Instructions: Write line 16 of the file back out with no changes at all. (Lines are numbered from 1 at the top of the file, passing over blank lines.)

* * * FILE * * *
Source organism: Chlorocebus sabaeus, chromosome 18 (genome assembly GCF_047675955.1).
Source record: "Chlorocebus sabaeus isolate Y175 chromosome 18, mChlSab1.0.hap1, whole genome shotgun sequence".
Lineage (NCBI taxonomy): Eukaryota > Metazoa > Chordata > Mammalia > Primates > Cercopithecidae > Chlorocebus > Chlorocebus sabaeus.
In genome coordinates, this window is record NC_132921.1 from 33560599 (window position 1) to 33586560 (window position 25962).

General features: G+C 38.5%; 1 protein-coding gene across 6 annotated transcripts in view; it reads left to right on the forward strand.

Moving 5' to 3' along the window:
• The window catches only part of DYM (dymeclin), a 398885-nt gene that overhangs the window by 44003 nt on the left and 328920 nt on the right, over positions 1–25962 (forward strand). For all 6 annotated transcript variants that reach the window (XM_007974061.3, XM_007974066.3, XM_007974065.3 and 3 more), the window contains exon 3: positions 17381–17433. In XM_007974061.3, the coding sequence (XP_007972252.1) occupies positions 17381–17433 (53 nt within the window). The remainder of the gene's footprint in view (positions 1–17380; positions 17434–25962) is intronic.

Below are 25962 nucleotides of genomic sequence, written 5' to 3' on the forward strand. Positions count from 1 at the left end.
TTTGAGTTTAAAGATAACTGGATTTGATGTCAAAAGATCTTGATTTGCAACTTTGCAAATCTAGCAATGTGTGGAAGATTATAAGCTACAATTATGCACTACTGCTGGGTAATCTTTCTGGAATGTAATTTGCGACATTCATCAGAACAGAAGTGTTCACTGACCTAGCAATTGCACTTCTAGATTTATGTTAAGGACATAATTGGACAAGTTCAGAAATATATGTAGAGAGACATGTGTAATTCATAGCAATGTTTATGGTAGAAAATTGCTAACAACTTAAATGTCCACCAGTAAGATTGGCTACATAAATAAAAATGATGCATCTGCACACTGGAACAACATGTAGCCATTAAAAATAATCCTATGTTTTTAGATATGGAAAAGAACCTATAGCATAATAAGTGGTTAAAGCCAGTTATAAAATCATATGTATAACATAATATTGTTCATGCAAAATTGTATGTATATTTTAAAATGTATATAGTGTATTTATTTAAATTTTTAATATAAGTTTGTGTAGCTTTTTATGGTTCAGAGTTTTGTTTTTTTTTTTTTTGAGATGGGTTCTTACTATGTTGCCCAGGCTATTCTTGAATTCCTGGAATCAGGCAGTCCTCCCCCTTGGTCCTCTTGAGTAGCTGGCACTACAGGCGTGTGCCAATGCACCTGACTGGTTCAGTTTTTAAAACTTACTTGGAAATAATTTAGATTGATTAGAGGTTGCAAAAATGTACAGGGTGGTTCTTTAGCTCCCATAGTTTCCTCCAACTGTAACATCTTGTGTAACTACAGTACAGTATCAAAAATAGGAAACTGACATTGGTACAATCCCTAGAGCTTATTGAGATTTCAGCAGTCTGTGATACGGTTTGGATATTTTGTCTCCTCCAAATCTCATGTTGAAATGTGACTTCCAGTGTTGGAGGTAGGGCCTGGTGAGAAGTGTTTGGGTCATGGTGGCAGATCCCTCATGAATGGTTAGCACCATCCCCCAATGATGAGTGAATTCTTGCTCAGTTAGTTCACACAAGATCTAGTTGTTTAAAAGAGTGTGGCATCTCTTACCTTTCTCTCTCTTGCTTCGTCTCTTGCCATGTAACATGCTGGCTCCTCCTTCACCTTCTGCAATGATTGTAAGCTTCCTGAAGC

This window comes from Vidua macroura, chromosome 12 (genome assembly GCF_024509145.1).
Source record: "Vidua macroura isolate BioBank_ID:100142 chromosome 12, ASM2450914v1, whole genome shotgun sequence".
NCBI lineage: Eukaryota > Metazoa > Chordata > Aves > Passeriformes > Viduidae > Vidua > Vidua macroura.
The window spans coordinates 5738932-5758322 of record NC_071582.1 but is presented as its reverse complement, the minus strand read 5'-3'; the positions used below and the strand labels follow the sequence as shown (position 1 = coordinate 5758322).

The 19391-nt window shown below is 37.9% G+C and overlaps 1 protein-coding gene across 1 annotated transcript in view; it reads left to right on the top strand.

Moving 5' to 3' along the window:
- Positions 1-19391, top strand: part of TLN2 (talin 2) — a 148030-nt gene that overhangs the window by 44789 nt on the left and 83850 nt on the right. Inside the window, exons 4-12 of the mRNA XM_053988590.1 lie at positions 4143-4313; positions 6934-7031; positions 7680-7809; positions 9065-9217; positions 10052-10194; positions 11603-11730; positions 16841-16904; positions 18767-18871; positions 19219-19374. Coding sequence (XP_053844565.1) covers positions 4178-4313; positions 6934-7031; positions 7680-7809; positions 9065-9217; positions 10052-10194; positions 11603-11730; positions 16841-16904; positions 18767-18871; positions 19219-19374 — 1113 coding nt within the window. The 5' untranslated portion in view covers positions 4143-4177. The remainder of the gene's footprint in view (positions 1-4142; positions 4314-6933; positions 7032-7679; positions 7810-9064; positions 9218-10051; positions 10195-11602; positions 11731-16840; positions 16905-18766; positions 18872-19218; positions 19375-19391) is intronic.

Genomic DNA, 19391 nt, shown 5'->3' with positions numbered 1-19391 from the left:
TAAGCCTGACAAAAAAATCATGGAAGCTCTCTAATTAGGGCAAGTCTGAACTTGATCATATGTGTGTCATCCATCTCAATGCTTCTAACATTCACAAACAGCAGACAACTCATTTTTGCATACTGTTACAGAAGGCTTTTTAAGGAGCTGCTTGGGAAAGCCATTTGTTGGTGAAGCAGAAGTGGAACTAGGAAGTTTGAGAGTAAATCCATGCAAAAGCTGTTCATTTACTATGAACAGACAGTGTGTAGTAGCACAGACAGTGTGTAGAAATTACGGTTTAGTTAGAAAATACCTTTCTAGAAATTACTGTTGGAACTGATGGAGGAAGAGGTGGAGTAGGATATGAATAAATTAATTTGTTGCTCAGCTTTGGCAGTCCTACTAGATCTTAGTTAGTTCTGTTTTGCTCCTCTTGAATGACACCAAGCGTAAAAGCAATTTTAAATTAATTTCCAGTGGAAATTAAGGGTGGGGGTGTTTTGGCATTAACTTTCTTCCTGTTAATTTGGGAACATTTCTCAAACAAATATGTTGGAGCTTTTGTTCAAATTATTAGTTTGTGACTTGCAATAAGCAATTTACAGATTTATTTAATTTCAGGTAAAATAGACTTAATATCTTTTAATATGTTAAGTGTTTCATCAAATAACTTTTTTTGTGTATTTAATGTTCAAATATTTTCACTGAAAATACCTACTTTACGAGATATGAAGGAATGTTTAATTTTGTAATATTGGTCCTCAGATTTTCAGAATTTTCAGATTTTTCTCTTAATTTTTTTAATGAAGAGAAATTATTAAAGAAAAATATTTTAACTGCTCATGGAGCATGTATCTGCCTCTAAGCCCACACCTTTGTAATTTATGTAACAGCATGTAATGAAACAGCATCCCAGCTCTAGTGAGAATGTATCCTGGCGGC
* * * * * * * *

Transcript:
- Positions 1-19391, top strand: part of TLN2 (talin 2) — a 148030-nt gene that overhangs the window by 44789 nt on the left and 83850 nt on the right. Inside the window, exons 4-12 of the mRNA XM_053988590.1 lie at positions 4143-4313; positions 6934-7031; positions 7680-7809; positions 9065-9217; positions 10052-10194; positions 11603-11730; positions 16841-16904; positions 18767-18871; positions 19219-19374. Coding sequence (XP_053844565.1) covers positions 4178-4313; positions 6934-7031; positions 7680-7809; positions 9065-9217; positions 10052-10194; positions 11603-11730; positions 16841-16904; positions 18767-18871; positions 19219-19374 — 1113 coding nt within the window. The 5' untranslated portion in view covers positions 4143-4177. The remainder of the gene's footprint in view (positions 1-4142; positions 4314-6933; positions 7032-7679; positions 7810-9064; positions 9218-10051; positions 10195-11602; positions 11731-16840; positions 16905-18766; positions 18872-19218; positions 19375-19391) is intronic.